An editorial in Sunday’s Rodong Sinmun welcoming the Cuban state visit also prominently featured this idea, saying the two countries “are moving forward shoulder to shoulder in the joint struggle against the imperialists’ policy of aggression and war and for peace and the victory of socialist cause.”READ ON
Clayton Swisher, Al Jazeera’s head of investigations, first confirmed in October 2017 that the network had run an undercover reporter in the US Israel lobby at the same time as in the UK. Swisher promised the film would be released “very soon,” but it never came out Multiple Israel lobby sources told Israel’s Haaretz newspaper in February that they had received assurances from Qatari leaders late last year that the documentary would not be aired. Qatar denied this, but the paper stood by its story.READ ON
GARY KOHLS—Interestingly, the US Chamber of Commerce, which has an active chapter in Duluth, seems to have close relationships with some of the above institutions. The Chamber website states that it opposes the domestic and international adoption of the precautionary principle as a basis for regulatory decision making. The Chamber of Commerce explicitly states that one of its strategies is the “education” of consumers, businesses, and governmental policymakers about the “regulatory implications of the precautionary principle”.READ ON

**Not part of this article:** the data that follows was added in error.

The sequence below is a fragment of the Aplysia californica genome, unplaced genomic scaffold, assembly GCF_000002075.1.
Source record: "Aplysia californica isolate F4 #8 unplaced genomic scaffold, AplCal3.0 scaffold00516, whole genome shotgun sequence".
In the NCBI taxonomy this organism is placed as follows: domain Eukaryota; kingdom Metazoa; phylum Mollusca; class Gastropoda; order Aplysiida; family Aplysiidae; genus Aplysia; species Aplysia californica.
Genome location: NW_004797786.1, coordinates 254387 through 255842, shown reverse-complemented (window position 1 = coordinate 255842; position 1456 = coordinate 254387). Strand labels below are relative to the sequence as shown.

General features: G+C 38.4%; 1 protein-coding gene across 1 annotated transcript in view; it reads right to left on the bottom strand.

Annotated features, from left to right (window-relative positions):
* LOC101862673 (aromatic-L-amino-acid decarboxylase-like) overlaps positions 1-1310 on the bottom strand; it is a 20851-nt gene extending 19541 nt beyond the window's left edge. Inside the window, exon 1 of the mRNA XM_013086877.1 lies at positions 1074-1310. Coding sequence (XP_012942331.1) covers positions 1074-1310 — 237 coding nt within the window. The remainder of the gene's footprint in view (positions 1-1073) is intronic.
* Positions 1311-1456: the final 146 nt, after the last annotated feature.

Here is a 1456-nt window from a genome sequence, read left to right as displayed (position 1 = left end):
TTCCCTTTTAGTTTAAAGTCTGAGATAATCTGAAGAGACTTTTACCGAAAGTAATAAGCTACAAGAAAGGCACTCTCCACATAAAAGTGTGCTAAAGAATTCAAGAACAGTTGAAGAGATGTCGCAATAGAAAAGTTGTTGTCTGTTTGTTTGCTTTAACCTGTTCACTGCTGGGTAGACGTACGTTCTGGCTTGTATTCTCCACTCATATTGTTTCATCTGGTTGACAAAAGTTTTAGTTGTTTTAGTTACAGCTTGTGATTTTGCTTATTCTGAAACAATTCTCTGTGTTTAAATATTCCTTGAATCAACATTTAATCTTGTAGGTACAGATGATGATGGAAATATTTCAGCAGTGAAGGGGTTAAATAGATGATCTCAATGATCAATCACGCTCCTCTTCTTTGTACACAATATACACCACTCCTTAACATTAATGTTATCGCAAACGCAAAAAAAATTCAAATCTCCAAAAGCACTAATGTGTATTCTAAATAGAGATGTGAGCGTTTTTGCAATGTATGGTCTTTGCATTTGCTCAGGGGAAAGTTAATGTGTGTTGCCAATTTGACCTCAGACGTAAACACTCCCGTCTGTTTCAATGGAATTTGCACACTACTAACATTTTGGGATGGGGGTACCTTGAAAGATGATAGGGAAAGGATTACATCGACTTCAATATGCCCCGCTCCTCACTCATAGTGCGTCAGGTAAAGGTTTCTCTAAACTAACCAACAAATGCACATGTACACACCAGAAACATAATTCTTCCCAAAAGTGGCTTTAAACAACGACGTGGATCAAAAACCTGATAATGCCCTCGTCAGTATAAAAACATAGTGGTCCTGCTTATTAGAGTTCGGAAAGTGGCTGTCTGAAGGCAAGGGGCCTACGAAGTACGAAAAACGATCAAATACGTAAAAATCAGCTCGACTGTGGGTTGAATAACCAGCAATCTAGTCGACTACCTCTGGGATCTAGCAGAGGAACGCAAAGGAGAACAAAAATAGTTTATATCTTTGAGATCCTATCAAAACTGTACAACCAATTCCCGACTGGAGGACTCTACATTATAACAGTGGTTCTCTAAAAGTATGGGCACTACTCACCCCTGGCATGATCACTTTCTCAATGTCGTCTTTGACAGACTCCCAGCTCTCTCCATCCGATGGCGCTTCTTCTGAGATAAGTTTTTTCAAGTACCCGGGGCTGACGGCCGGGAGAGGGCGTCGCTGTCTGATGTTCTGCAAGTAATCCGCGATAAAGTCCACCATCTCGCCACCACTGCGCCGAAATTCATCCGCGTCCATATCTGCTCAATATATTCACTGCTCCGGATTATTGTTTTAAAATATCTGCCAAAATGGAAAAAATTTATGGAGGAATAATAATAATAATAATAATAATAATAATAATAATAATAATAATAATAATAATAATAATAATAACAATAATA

GREG WILPERT: So finally, the White House paper that I cited earlier argues that wait times in the U.S. are shorter mainly because in single payer systems there are no market signals about what type of care is needed, and that the lack of deductibles and all that would cause an overuse of certain treatments. And so as a result, single-payer systems have much longer wait times. And they specifically cite the example of Canada actually having one of the longest wait times, whereas the U.S. in an international comparison supposedly has the shortest. What’s your response to that argument?
WENDELL POTTER: Well, once again, when you’re looking at the U.S. compared to other countries, keep in mind that many millions of us wait forever for the care that we need because we don’t have the money, and we don’t have insurance. And 30 million of us don’t have insurance. The wait is indefinite. And so that’s something that needs to be factored in, as well, too.READ ON